Do I like making my mom worry, leaving my dog behind, or giving up the comforts of home? No. But I have no doubt I’m where I’m supposed to be.

Tuesday, June 16, 2009


I e-mailed this to a few people, but I figure my blog is a better way to get the word out about this wonderful program.


WHAT IS IT? Operation School Supplies is a KRAB Chapel sponsored humanitarian outreach project that puts bags of school supplies directly into the hands of local children and their teachers. It directly impacts the next generation of nation builders here in Iraq and shows them that we care about them and the importance of education so freedom can flourish.

WHAT IS THE NEED? In mid August, five (5) schools will be opening not too far from our gate. The Army, who takes the bags of school supplies out to the children, have requested one thousand (1000) bags of school supplies for the new schools (200 per school). We want to provide for all of these children, but unfortunately we do not have enough school supplies on hand to make that many school supplies bags.

HOW CAN I HELP? Attached is a flyer explaining the Operation School Supplies program, what items are needed, how people can donate supplies and how to mail them here to be part of this nation building program! Please send supplies soon so we can be ready for the five school openings in August! Be part of a program that directly impacts local children’s lives!

Thank you for your assistance! Without you there wouldn’t be an Operation School Supplies Program!

Fr. Mark P. Rowan, Ch, LtCol, USAF

Sunday, June 14, 2009

One month checkup (6 days late)

Last Monday marked 1 month for me in Iraq. I thought that a good time to review how I am doing personally. However, I traveled last Monday on short notice to Kirkuk and was there for 3 days. I've been busy catching up since I returned, so here is my 1 month and 6 day checkup.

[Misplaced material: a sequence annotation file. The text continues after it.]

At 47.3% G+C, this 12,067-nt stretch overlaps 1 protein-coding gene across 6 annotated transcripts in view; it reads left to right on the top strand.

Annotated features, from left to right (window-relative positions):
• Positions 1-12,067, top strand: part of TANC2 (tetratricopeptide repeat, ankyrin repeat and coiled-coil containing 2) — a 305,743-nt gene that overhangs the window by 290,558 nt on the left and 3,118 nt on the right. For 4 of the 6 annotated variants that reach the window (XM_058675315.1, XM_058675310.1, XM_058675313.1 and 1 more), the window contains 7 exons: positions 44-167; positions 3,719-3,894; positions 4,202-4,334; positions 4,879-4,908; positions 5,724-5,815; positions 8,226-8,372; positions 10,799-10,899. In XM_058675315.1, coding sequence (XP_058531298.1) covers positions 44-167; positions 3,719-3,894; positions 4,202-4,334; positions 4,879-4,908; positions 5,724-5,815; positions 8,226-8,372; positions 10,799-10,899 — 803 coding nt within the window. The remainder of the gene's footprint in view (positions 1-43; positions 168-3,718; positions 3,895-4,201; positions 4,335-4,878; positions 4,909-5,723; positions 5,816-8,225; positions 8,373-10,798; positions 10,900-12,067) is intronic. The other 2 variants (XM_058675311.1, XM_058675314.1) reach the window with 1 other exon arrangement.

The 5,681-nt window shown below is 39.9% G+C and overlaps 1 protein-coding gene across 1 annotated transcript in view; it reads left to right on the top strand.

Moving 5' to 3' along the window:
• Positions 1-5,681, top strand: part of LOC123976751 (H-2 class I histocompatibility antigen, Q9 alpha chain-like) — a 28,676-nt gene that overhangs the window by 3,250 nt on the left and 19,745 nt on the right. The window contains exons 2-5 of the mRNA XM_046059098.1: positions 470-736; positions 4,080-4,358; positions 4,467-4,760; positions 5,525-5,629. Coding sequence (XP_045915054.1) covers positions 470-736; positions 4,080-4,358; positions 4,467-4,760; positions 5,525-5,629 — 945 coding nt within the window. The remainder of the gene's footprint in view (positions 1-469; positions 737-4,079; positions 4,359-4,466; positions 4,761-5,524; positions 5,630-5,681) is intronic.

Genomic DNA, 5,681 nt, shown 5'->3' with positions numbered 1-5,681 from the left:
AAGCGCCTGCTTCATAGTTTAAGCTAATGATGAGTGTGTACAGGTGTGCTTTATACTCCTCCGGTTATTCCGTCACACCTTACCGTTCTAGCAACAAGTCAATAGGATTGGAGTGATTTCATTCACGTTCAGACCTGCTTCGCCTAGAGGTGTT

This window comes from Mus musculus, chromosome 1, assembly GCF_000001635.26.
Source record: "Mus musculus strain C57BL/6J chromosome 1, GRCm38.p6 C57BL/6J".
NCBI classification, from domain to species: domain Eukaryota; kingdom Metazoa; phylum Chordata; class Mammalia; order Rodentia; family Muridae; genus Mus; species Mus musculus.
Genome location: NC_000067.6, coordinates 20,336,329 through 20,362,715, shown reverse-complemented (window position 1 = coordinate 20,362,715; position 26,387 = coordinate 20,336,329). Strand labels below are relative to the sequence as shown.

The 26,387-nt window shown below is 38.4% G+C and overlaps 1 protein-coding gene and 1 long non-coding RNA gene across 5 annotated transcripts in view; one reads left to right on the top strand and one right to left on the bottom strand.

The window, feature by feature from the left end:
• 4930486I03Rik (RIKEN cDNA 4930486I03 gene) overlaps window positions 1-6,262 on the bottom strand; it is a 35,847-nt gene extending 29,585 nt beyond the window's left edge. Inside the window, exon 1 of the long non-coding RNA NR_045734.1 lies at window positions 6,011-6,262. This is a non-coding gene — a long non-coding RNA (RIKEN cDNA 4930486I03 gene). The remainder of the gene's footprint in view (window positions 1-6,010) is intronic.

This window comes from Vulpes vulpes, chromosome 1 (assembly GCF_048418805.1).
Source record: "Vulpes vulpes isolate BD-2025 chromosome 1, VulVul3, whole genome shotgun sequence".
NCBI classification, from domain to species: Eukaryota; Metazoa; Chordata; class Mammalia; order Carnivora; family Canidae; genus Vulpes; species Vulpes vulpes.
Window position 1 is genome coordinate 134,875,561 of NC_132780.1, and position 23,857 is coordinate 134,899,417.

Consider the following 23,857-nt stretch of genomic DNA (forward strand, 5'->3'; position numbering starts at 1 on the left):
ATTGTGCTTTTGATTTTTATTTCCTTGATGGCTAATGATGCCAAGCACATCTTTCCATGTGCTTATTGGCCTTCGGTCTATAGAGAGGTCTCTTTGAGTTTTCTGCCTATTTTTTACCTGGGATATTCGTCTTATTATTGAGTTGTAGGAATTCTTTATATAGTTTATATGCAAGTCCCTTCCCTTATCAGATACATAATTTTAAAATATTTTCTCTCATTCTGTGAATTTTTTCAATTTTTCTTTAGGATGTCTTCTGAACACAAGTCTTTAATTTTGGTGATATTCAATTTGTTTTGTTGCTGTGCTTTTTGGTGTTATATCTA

Professionally. I really enjoy the challenges of my job. It is not clearly defined and I don't have anyone telling me specifically what to do, so I have a lot of latitude. I recently felt like I wasn't doing anything of consequence. Shortly after that I felt I had more work to do than I could possibly get done. I think overall I will be busy but there will be times when it will be slow, but that's not necessarily a bad thing. My biggest concern is not getting all the things done I want to do during this year. I had several things I wanted to complete during my first month here and some of them are still works in progress. I'll talk more in another post about what deploying means to me professionally.

Emotionally. I feel I am doing pretty well emotionally. Working in a one-person shop can be lonely at times. I typically have a bad habit of staying at my desk all day. So I've made a commitment to get out of my office everyday to either visit with other people in my building or go to other offices. I've stuck to that so far. I've spent time with friends outside of work a few times, probably more than I did in DC (in fact I have to leave shortly to meet up with friends to see the move "The Hangover"). I also recently got to see some very good friends that I hadn't seen in a while. I really enjoyed that. The important thing is for me to stay engaged with other people.

Spiritually. This is the one area that is not going as well as I would like. I am going to church every week and I'm regularly a Eucharistic Minister at mass. However, I don't feel as engaged spiritually as I would like. Sometimes I'm almost going through the motions. I haven't been consistent with reading the daily e-mail I receive through my Cursillo group. Most importantly, I haven't done any volunteer work since I have been here. For me, volunteering is putting my faith into action, that has especially been true since I arrived in Virginia in 2006. There are two primary options for volunteering, the hospital and the fellowship center next to the chapel. I've inquired about volunteering at the hospital, but I haven't heard back from them. I need to pursue that more aggressively, I know I'll be happier if I do.